Cannabis extracts may help to prevent coronavirus, preliminary study suggests
Canadian researchers are studying the potential for marijuana to be used to prevent coronavirus infections.
Researchers at the University of Lethbridge in Calgary are studying more than 400 strains of cannabis and have determined that at least a dozen may offer potential as part of treatments to prevent coronavirus from infecting a host.
According to the researchers, the effective strains have, in some instances, managed to reduce virus receptors, which reduces the chance for an individual to catch coronavirus.
"A number of them have reduced the number of these receptors by 73 per cent, the chance of it getting in is much lower," Dr Igor Kovalchuk told the Calgary Herald. "If they can reduce the number of receptors, there's much less chance of getting infected."
Mr Kovalchuk said much more research would be necessary before they understand precisely whether CBD, THC or some combination of ingredients is causing the reduction in receptors.
He added researchers would likely focus on understanding how high-CBD strains work, as CBD has anti-inflammatory properties and can be taken frequently and in high-concentration without the risk of getting the patient high or otherwise impairing them.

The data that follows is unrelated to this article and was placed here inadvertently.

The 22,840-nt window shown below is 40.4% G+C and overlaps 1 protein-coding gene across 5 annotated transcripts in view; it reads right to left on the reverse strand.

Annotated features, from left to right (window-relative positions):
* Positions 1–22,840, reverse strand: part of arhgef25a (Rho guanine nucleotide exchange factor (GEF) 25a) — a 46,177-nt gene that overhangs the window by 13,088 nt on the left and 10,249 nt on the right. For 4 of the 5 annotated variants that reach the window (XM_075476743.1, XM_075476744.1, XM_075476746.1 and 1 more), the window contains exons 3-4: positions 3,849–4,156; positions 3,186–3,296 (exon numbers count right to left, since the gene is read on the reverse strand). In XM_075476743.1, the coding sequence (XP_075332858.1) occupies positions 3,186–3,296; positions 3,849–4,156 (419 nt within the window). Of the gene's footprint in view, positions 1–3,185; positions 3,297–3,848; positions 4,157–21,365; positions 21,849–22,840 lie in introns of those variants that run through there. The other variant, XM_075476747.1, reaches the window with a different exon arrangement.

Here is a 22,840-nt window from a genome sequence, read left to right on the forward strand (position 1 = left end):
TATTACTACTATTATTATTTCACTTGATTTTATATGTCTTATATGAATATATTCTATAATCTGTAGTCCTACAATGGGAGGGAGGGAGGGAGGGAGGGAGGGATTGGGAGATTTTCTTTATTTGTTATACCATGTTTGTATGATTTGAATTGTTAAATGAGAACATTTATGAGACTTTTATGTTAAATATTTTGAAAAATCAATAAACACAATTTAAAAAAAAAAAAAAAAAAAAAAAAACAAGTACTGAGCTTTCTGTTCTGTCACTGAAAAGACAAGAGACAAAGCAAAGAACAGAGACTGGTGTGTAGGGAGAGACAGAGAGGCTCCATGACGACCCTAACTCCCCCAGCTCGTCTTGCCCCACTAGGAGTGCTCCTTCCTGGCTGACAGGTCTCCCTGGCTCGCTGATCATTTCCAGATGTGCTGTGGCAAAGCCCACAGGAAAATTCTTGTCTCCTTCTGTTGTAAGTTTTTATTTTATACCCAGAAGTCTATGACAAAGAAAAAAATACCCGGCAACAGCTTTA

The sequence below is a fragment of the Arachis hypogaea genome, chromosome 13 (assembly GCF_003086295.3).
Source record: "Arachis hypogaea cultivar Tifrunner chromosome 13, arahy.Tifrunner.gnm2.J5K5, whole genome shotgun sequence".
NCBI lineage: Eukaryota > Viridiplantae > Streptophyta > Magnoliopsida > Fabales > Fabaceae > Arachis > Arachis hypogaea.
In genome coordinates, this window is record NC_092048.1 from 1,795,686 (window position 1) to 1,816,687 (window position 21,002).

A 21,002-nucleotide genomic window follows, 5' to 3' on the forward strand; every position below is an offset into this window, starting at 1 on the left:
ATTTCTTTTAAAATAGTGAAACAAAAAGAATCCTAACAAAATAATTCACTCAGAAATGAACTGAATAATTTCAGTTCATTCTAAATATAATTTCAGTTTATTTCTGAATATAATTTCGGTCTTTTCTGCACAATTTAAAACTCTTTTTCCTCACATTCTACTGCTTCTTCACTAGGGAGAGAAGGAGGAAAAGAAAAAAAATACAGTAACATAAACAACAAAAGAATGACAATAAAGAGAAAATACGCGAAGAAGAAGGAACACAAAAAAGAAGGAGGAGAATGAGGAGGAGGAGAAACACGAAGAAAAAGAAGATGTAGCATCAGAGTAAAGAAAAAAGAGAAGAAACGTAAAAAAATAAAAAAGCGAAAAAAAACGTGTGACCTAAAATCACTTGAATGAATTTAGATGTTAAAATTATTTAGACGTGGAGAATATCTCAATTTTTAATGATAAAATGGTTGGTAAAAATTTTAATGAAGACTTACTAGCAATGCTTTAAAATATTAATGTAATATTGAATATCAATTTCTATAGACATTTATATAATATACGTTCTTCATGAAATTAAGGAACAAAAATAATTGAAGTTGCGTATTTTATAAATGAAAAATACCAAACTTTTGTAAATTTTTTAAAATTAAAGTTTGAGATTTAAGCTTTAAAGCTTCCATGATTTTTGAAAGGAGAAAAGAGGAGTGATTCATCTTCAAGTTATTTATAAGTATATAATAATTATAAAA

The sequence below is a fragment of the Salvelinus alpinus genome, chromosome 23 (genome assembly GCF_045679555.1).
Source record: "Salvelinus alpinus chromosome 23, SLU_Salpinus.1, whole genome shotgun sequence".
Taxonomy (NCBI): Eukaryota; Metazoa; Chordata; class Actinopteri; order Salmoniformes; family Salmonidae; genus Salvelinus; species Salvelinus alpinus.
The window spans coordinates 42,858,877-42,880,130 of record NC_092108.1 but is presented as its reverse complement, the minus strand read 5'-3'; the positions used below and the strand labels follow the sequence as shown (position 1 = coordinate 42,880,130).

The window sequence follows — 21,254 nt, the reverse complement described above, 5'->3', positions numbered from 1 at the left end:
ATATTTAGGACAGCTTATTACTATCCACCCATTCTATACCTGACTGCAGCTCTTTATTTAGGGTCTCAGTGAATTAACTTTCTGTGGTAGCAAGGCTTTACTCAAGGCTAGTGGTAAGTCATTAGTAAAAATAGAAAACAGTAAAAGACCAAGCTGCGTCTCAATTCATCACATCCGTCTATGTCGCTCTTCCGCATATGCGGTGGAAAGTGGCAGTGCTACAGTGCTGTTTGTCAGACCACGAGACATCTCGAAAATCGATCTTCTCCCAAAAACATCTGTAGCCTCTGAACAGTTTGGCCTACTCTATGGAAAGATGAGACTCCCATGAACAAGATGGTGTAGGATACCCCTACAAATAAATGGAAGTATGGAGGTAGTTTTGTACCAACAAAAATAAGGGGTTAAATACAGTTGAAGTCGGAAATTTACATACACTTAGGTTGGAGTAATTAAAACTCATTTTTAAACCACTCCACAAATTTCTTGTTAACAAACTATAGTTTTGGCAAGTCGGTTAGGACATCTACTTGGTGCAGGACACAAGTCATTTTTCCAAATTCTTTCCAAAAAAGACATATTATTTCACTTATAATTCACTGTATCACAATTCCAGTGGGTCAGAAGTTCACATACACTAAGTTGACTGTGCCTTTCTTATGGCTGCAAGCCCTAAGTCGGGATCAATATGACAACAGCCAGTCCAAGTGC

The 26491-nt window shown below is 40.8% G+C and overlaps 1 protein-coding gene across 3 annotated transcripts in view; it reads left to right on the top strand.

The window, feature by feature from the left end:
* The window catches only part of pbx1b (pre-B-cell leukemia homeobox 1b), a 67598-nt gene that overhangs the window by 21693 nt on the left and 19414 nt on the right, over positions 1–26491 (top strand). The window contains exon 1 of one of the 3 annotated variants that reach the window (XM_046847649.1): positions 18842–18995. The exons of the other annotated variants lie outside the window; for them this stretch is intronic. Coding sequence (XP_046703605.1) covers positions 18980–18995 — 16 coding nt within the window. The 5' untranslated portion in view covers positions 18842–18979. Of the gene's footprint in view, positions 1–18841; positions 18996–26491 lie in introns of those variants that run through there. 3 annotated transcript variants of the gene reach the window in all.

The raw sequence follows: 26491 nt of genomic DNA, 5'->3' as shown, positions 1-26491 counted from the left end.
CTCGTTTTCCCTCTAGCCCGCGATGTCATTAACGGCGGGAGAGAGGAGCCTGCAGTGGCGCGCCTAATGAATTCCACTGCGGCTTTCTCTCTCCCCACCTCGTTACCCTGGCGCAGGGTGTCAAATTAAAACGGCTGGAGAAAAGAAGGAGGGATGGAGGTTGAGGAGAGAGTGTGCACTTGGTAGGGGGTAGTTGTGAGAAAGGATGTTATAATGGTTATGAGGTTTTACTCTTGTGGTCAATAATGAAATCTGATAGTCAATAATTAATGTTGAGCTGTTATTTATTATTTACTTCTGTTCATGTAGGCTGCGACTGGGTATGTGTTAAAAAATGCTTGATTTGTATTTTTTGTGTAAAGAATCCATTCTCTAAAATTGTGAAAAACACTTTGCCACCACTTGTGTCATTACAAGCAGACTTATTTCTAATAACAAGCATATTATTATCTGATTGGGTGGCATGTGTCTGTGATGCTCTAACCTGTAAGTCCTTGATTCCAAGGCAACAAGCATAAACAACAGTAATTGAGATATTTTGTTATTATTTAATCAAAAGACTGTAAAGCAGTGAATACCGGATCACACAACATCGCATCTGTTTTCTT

The preliminary study, which has not been peer-reviewed, focused on preventing coronavirus from finding a host while in the lungs, intestines and mouth. Should further research prove fruitful, Mr Kovalchuk said medicinal mouth washes, gargles, gel caps or inhalants could potentially be used to help reduce their risk of infection.
"The extracts of our most successful and novel high CBD C sativa lines, pending further investigation, may become a useful and safe addition to the treatment of Covid-19 as an adjunct therapy," he said. "Given the current dire and rapidly evolving epidemiological situation, every possible therapeutic opportunity and avenue must be considered."
Despite the initial promising results, researchers have been unable to secure funding to begin conducting clinical trials.
"We have clinicians who are willing to work with us but for a lot of companies in the cannabis business, it's significant cash that they can't afford," Mr Kovalchuk said. "Our work could have a huge influence - there aren't many drugs that have the potential of reducing infection by 70 to 80 per cent."
In addition to the Canadian study, a group of Israeli researchers have also begun clinical trials meant to test whether CBD can be used as a way to repair cells that have been damaged by Covid-19.